Campus & Community

Kenneth John Ryan

9 min read

Faculty of Medicine – Memorial Minute

Kenneth John Ryan, M.D. was born the son of a wealthy industrialist in New York City in 1926 into some comfort and good fortune. Severe financial reverses during the Depression and his mother’s death when he was ten resulted in the dissolution of his family. Thrust into the foster care system of his time, Ken lived and worked on a tomato farm on Long Island and later on a goat farm in New Jersey. He recalled with fondness the men he worked for who repeatedly encouraged him to continue his education, but he refused to eat fromage au chevre for the rest of his life. He attended five different high schools but graduated early and enlisted in the Navy at age 17. There he served on a submarine in the South Pacific and off the coast of Japan during the last year of World War II.

His commitment to those he trained continued over the years. He guided them through difficult career decisions and promoted his former students for positions in important national organizations. This legacy to women's health care will persist for years to come.

Upon discharge from the service in 1946, he began his undergraduate studies at night at Northwestern University, while working full time. From Northwestern he entered Harvard Medical School and graduated magna cum laude in 1952. He started his training in internal medicine at the Massachusetts General Hospital and completed it at Columbia Presbyterian Hospital in New York. He then returned to Harvard where he completed a residency in obstetrics and gynecology at the Boston Lying – In Hospital and Free Hospital for Women. A biochemistry fellowship with Nobel Laureate Fritz Lipman launched him on his quest to define the pathways of sex steroid biosynthesis. In a methodical series of studies with Olive W. Smith at the Fearing Laboratories in the late 1950s he discovered and characterized the ovarian enzyme system that synthesizes estrogens.

In 1961 Ken left Boston for Cleveland to become the Chair of Obstetrics and Gynecology at Western Reserve University. There he was instrumental in expanding the department, while teaching and research flourished with support from the NIH and private foundations. The program attracted trainees nationally and internationally to the reproductive endocrine fellowship. Teaching was of great importance at Western Reserve and carefully planned through teaching committees. Ken developed a teaching committee for reproductive biology and played a major role there as a teacher. He continued to pursue his interest in sex steroid biosynthesis with pioneering studies separating human ovary thecal and granulosa cells, and placentas from numerous species of mammals. His studies of sex steroid hormone conversion and binding in the brains of animals including cyclostomes, teleosts, amphibians, reptiles, birds and numerous mammals are considered classics.

He left Cleveland after ten years to become the first professor and chair at the new medical school of the University of California at San Diego. But, shortly thereafter, he moved to Boston for the third and final time in 1973 to become the Kate Macy Ladd and William Lambert Richardson Professor of Obstetrics, Gynecology and Reproductive Medicine at Harvard Medical School, and Chief of Staff of the Boston Hospital for Women. He quickly recognized that a free-standing women’s hospital was an anachronism that could not continue to offer superior care as medicine became increasingly complex and interdisciplinary. The strength of his vision and leadership led the Boston Hospital for Women and its staff past parochialism and into the merger with the Peter Bent Brigham Hospital and Robert Breck Brigham Hospital to form what became the Brigham and Women’s Hospital.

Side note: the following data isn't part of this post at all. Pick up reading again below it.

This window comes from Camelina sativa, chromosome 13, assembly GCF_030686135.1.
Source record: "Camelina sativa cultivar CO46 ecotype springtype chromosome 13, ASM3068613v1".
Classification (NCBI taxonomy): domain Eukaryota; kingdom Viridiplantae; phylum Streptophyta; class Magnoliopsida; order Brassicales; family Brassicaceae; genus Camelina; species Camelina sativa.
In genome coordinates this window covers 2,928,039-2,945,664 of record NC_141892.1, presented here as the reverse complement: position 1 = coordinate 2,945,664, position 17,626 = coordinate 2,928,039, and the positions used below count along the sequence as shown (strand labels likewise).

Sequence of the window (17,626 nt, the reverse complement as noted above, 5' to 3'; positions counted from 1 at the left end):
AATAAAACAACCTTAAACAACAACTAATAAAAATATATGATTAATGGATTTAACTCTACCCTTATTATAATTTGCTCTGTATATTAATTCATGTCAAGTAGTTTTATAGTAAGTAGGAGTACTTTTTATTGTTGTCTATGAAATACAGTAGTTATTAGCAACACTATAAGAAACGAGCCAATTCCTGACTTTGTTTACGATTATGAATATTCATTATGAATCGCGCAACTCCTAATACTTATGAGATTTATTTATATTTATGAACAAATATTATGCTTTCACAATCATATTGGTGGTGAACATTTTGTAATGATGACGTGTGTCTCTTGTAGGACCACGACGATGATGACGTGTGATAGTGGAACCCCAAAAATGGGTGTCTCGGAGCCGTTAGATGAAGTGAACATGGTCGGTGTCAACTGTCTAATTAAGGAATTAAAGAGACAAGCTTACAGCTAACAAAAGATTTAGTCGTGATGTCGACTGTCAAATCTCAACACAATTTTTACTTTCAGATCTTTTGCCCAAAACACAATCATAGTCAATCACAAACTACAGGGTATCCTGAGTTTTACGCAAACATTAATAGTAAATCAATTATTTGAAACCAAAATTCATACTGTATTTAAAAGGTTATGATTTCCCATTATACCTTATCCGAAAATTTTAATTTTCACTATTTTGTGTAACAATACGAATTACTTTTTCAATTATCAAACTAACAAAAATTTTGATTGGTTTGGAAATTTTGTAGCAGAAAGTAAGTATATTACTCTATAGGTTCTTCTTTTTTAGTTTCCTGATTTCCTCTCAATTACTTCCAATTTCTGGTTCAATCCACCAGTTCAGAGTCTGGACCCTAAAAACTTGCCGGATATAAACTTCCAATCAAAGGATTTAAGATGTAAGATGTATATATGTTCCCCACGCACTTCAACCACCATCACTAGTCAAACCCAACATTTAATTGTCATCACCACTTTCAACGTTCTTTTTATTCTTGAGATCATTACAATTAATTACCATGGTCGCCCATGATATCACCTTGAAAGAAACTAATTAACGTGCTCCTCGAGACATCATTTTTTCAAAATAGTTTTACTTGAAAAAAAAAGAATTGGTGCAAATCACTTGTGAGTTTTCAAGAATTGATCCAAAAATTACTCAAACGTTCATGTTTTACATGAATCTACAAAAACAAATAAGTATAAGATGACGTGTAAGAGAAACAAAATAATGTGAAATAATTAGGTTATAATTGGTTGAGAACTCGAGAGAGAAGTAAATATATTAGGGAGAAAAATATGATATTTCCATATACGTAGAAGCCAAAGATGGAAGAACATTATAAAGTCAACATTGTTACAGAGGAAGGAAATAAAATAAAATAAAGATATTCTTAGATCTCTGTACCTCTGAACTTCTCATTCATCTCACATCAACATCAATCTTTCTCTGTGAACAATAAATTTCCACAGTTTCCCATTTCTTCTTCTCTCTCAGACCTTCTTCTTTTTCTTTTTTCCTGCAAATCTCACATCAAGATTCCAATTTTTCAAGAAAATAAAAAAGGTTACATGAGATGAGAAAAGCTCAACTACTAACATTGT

In addition to his scientific accomplishments and role as an educator, Dr. Ryan was a mentor to many. Shortly after his arrival in Boston in 1973 he created a four-year residency-training program where emphasis was placed on recruiting the “best and brightest” individuals who would make a difference in our specialty. He was respected and admired by his trainees for the dignity, respect, and humanity with which he treated them. He never denigrated or humiliated a trainee in public, and made it clear that he would not tolerate such behavior from others on his service. Ken’s twenty years as the Ladd Professor were notable for continuous faculty growth, a flourishing research program and the creation of numerous clinical and research fellowships. The residents he trained have become department chairs, leaders in prestigious national organizations including the NIH, and medical school deans. As one of his very successful trainees put it, “Dr. Ryan led by example. His commitment to excellence was clear in everything he did”. His commitment to those he trained continued over the years. He guided them through difficult career decisions and promoted his former students for positions in important national organizations. This legacy to women’s health care will persist for years to come.

Ken was active in public affairs at the National level having served on the President’s Committee on Mental Retardation from 1967 – 1972. In 1971 he was elected to the Institute of Medicine of the National Academy of Sciences. There he served on several committees and chaired the Committee for the Study of Basic Science Foundations of Medically Assisted Conception. He was also elected to membership in the American Academy of Arts and Science.